One such fault current interrupter using PTC material is shown in FIG. 1. The fault current interrupter 10 is connected across a main contact assembly 15 consisting of fixed contacts 11, 12 and bridging contacts 13, 14 which are separated upon overload current through a power bus 16. The current through the power bus is sensed by means of a current transformer arranged with its primary winding comprising the power bus and with its secondary winding connected with an operating mechanism to rapidly open the contact assembly 15 when the current reaches a predetermined value. The use of one such current transformer and operating mechanism within a protected circuit is described, for example, in U.S. Pat. No. 4,115,829 to E. K. Howell and U.S. Pat. No. 4,001,742 to C. L. Jencks et al. and reference should be made to these patents for a detailed description. The fault current interrupter 10 provides a function similar to the solid state current limiting circuit interrupter within the aforementioned E. K. Howell application wherein "arcless interruption" occurs between separable contacts by transferring the current away from the contacts via a solid state switch. An auxillary contact assembly 17 having a fixed contact 19 and a movable contact 18 can also be employed in combination with the fault current interrupter 10 if so desired. The power bus 16 is connected to a power source by means of line terminal 20 and to an operating load by means of load terminal 21. A positive temperature coefficient resistor 22, hereafter PTC resistor, is connected in parallel with the separable contact assembly 15 and with a voltage dependent resistor, hereafter VDR, such as a metal oxide varistor 23, hereafter MOV, by means of lines 24 and 25. A typical BATiO3 PTC resistor such as described within the Philips Technical Review publication entitled "PTC Thermistors As Self Regulating Heating Elements" by E. Anrdich has the characteristics depicted at 26 in FIG. 3 wherein the log of the resistance in OHMs is shown to increase suddenly and substantially at a predetermined temperature, in the order of 100° C. to 160° C., for example. In operating the fault current interrupter 10, upon separation of the contact assembly 15, the current immediately transfers through the PTC resistor 22 having a low initial temperature and resistance as indicated by the characteristics described earlier with reference to FIG. 3. The current passes through the PTC resistor causing its temperature and resistance to rapidly increase such that the voltage across the parallel combination of the PTC resistor 22 and the MOV 23 correspondingly increases to the clamping voltage of the MOV causing the current to immediately transfer through the MOV. The voltage, now being substantially higher than the supply voltage, rapidly causes the current through the MOV to drop to a very low value. The MOV can have the composition described within U.S. Pat. No. 4,374,049 in the names of J. Ellis et al. whereby the clamping voltage can be adjusted by varying the composition of the MOV materials as well as the process of fabrication.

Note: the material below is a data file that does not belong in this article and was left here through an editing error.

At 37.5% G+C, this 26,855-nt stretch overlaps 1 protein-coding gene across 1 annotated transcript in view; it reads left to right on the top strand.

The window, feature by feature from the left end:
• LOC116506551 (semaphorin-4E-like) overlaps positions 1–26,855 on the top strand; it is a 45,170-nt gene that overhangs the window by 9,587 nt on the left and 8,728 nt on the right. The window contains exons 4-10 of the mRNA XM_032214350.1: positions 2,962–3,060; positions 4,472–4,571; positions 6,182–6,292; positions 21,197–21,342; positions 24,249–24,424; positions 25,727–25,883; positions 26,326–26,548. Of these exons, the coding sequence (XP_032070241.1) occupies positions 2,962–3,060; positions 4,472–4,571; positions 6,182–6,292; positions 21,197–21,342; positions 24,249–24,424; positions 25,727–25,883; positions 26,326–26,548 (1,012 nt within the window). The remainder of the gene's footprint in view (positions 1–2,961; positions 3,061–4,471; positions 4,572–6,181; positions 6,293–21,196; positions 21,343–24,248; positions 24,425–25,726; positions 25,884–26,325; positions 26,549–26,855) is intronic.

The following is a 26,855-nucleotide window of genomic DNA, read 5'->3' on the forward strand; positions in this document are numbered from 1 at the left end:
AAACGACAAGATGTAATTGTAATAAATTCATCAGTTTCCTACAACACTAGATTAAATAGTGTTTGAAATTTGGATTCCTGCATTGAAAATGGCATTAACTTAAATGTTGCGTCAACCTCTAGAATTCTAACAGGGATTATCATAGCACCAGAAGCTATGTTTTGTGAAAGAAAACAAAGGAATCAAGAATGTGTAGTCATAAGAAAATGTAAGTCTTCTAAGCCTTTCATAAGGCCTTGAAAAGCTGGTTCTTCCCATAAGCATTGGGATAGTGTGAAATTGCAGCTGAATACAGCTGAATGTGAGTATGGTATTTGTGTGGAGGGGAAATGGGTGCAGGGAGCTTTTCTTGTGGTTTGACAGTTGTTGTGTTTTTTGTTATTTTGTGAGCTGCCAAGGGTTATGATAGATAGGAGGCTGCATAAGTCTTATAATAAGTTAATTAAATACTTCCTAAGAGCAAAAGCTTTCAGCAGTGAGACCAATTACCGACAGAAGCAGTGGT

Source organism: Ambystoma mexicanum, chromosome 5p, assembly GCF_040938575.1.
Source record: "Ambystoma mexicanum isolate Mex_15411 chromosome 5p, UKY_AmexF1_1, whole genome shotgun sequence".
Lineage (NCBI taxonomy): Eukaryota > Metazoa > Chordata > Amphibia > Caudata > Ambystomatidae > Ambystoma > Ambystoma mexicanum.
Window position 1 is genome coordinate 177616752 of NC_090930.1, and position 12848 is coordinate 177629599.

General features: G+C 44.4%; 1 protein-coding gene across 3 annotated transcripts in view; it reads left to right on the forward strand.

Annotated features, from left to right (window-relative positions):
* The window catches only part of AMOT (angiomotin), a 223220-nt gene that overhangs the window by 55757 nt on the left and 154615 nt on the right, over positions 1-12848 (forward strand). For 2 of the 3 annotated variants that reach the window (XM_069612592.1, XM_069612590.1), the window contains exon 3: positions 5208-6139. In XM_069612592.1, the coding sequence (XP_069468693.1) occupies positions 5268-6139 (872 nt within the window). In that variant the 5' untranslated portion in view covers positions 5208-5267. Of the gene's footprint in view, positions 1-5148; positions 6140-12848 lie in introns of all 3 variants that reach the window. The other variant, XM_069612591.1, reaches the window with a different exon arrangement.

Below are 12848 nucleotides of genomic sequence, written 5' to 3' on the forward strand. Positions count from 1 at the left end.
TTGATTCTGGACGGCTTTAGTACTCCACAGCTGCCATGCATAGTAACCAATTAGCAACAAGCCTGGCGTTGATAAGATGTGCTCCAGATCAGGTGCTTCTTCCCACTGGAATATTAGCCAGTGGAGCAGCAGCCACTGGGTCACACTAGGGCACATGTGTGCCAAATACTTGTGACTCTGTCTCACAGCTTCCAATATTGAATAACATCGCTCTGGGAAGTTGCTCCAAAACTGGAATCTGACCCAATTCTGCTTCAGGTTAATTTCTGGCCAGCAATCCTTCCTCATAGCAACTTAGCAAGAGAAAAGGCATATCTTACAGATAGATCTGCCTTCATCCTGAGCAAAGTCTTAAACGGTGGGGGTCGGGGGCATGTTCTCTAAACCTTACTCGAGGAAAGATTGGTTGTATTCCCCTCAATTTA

The PTC resistor 22 in FIG. 1 is heated by internal power I2 R, where R is the resistance of the PTC resistor. When current first transfers to the PTC resistor, R is low, hence the power loss is low and temperature rises slowly. As temperature rises, R increases resulting in higher power loss and faster heating. However, because the power is a function of the square of the current, the heating rate is quite sensitive to current magnitude.